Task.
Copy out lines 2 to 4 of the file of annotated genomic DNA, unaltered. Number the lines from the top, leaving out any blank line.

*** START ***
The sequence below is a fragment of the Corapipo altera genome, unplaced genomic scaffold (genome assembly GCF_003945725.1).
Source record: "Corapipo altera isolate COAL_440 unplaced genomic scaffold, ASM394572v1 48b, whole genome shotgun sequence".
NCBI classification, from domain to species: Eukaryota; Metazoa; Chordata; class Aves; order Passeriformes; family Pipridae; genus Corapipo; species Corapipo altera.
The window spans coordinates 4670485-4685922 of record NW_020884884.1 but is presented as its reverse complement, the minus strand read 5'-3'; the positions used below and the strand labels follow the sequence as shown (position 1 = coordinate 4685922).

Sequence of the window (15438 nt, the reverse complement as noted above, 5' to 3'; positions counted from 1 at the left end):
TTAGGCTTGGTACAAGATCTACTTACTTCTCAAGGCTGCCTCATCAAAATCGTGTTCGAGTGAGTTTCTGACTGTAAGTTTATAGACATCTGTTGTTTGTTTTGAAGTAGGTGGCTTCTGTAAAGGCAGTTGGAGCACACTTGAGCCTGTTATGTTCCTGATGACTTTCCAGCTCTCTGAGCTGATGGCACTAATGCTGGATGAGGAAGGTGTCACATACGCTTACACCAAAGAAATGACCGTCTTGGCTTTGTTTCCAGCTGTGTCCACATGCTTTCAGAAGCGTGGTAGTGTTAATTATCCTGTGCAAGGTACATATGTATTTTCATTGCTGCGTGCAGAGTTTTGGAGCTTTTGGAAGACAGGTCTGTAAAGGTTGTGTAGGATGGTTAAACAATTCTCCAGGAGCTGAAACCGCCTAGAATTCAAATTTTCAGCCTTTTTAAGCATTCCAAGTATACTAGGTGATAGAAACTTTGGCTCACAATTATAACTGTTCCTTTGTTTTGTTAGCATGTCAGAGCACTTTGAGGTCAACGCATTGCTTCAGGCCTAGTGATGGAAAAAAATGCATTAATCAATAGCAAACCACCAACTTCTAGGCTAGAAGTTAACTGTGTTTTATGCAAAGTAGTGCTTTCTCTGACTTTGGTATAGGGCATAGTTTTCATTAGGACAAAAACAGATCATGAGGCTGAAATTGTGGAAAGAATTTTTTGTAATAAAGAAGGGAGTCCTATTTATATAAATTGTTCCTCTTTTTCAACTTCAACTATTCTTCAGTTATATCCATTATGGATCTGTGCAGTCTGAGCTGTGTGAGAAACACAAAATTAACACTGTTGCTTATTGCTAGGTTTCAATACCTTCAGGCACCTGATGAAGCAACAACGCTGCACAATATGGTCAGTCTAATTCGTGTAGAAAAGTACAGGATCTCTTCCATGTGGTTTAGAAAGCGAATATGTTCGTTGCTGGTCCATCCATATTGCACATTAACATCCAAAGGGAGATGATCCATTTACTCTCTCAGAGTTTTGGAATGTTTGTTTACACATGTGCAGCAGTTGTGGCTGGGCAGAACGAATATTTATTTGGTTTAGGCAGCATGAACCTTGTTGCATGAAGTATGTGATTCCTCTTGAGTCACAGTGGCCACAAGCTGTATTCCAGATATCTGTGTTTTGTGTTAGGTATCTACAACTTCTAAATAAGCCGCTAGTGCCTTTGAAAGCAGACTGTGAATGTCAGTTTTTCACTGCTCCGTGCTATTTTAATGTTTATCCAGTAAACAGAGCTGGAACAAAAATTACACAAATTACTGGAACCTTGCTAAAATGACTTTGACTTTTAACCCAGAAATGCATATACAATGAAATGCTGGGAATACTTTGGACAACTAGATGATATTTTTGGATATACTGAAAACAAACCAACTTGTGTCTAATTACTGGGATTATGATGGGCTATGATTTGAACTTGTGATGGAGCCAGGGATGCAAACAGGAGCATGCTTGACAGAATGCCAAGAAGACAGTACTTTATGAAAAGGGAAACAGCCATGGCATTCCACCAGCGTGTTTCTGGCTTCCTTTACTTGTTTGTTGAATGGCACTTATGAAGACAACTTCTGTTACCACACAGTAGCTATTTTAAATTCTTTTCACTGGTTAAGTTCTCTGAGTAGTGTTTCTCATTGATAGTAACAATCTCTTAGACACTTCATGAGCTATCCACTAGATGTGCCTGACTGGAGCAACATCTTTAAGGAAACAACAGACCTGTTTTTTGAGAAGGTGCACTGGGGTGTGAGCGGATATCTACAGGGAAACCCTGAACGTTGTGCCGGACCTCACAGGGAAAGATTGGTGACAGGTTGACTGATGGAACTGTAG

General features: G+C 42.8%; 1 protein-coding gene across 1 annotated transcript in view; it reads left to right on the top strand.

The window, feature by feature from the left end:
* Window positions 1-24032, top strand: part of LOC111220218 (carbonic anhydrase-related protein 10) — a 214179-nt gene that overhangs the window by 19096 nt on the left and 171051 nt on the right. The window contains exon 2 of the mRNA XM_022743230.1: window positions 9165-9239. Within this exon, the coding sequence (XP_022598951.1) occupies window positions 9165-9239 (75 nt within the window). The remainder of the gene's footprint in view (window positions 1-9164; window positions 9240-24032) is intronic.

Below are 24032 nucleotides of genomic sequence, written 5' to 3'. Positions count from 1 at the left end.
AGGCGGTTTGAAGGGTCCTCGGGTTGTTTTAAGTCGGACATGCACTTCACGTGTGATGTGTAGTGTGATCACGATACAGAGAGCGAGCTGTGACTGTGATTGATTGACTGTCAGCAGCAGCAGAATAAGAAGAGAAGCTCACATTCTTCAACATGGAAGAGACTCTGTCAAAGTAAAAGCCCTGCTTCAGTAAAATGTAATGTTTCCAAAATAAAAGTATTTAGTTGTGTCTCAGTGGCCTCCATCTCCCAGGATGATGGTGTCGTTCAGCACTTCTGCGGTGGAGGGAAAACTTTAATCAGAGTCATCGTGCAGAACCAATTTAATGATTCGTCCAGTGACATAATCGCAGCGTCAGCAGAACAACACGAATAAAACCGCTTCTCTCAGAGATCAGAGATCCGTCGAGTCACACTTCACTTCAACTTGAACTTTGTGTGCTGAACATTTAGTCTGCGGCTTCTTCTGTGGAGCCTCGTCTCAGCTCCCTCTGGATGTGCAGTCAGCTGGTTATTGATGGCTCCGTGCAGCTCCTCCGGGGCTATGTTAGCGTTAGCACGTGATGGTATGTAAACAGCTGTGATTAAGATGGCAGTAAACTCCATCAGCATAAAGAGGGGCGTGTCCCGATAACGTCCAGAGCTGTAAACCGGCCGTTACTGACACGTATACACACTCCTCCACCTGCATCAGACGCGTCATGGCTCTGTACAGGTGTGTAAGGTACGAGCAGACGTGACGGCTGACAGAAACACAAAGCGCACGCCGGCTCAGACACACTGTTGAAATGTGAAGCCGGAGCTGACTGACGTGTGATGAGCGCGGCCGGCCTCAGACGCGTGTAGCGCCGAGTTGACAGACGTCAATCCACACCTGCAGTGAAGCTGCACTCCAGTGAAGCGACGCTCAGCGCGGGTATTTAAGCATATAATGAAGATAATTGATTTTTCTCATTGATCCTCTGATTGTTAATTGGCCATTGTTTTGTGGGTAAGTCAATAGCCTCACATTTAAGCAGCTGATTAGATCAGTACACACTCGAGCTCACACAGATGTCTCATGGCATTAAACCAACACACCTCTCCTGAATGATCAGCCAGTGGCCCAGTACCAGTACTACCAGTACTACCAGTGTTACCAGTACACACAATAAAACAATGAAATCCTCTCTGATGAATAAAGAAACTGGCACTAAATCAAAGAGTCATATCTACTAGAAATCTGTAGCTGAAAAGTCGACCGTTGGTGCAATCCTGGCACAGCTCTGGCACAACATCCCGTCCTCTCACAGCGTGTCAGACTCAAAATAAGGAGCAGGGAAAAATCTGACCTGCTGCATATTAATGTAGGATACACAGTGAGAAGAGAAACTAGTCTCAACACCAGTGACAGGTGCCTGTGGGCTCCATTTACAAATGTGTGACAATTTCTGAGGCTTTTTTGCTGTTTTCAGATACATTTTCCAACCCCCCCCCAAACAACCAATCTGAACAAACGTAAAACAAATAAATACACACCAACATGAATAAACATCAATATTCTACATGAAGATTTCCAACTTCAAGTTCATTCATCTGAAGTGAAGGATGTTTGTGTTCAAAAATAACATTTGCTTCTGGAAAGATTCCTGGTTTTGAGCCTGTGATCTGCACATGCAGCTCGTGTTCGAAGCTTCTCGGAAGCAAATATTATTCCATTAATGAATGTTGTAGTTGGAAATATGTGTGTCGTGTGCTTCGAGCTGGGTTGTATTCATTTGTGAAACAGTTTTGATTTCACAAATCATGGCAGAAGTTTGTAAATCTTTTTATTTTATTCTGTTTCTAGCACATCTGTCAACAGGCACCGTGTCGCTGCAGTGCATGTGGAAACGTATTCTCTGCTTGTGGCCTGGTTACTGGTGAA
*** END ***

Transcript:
Source record: "Corapipo altera isolate COAL_440 unplaced genomic scaffold, ASM394572v1 48b, whole genome shotgun sequence".
NCBI classification, from domain to species: Eukaryota; Metazoa; Chordata; class Aves; order Passeriformes; family Pipridae; genus Corapipo; species Corapipo altera.
The window spans coordinates 4670485-4685922 of record NW_020884884.1 but is presented as its reverse complement, the minus strand read 5'-3'; the positions used below and the strand labels follow the sequence as shown (position 1 = coordinate 4685922).